As the trend toward the Industrial Internet of Things (IIoT) continues to gain momentum, manufacturers are acquiring access to massive amounts of machine and sensor data. The ability to intelligently collect, filter, process, and form decisions from this data all fall under the realm of Manufacturing Intelligence.

Applications of Manufacturing Intelligence include reports and dashboards that make actionable Key Performance Indicators (KPIs), such as Overall Equipment Effectiveness (OEE) available to decision makers at the appropriate time. This level of analysis, while important, requires human intervention and is limited to describing what has happened in the past.

Where Manufacturing Intelligence begins to show value is in moving beyond the traditional descriptive and diagnostic uses of data, to predictive and prescriptive analytics. When applied correctly, Manufacturing Intelligence can be used to predict when process variables are trending outside of safe limits or when equipment is likely to fail. Corrective action can then be taken before a problem occurs, often without human intervention, which reduces waste, labor, and the potential for human error.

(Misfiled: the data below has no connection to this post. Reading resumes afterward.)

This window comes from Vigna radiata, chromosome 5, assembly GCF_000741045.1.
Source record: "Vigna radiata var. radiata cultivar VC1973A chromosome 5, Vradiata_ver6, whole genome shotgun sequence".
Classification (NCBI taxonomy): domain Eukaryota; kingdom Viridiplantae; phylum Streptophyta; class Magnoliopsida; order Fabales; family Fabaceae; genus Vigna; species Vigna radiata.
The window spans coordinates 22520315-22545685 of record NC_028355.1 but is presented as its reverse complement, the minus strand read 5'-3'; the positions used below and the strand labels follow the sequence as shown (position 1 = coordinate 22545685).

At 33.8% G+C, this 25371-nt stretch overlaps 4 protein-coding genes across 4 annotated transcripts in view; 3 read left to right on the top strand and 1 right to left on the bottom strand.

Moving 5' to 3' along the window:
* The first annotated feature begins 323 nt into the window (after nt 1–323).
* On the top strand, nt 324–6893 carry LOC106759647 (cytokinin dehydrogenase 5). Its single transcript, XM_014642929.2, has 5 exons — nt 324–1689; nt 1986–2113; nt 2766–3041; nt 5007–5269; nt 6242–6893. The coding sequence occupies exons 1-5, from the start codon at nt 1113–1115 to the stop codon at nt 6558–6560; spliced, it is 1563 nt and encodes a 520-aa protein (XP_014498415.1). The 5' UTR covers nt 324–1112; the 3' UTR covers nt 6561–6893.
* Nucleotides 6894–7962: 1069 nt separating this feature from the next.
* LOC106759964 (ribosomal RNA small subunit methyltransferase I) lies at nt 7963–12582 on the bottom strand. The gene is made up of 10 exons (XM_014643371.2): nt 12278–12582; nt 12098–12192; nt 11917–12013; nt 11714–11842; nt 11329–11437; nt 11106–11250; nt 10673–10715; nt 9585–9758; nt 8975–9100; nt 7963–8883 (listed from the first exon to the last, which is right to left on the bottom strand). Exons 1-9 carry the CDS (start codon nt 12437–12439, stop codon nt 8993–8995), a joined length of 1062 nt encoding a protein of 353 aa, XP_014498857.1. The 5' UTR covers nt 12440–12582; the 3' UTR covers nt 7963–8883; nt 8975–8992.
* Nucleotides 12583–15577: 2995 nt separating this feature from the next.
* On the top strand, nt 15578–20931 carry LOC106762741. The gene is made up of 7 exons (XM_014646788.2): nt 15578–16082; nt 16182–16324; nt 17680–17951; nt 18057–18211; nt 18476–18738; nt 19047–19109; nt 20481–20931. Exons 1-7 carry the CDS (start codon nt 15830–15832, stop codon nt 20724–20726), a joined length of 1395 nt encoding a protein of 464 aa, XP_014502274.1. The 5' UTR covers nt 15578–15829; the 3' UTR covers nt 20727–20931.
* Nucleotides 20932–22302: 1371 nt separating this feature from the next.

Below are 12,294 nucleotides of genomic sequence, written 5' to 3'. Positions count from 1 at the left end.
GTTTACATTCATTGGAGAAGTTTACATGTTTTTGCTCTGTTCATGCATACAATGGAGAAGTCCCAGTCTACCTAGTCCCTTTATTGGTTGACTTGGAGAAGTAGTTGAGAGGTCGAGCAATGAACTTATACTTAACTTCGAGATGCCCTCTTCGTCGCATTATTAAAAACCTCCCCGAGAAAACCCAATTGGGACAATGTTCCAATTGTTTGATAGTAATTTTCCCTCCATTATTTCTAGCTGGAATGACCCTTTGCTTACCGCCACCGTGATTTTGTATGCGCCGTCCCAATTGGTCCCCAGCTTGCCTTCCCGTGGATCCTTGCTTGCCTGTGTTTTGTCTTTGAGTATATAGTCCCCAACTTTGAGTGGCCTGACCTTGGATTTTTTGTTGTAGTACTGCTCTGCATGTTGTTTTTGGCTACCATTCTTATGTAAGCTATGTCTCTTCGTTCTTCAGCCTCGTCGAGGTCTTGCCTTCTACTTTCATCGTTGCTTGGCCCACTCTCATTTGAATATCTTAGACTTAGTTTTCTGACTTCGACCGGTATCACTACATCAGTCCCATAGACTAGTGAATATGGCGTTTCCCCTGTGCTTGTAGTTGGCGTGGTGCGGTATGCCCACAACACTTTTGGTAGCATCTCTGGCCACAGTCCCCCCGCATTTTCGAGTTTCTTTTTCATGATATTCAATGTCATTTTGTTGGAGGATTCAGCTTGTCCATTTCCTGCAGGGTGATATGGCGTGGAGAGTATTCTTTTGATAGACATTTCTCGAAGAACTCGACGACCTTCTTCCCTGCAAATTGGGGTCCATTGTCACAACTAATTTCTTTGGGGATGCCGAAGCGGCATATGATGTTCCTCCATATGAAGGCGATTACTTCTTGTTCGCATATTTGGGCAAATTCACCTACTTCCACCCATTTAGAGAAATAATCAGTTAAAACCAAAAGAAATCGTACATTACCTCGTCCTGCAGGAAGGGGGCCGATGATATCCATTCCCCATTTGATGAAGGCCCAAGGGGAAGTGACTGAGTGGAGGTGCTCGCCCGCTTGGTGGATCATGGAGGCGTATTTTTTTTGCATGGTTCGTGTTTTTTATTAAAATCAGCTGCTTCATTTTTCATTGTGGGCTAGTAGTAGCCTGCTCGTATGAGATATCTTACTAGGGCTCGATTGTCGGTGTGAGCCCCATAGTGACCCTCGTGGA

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While the benefits of developing a mature Manufacturing Intelligence Strategy are clear, this presents a number of challenges: understanding how to identify important data, capture it, visualize it, and make decisions in a robust, scalable way requires a significant time investment and breadth of knowledge across various technologies. Without proper discipline, Manufacturing Intelligence projects can be executed as point solutions, presenting problems for maintenance and scalability down the road.

As a full-service solution provider, Grantek leverages our three decades of experience and Thought Leadership across various industry sectors to develop scalable Manufacturing Intelligence solutions for our customers. These solutions span across the “shop floor to the boardroom,” and include the following services:

  • Identifying actionable data across machines and devices, based on intimate knowledge of the manufacturing process
  • Defining system performance requirements, such as Sampling Intervals and Data Throughput
  • Delivering robust, fault-tolerant Network Infrastructure to ensure optimal connectivity
  • Architecting Data Storage Solutions that properly account for redundancy, archiving, replication, and regulatory requirements
  • Building intuitive reports and dashboards to make actionable data available to key decision makers across the organization
  • Developing secure, scalable data conduits to interface with plant-floor, quality, LIMS, MES/MOM, ERP, and other controls and business systems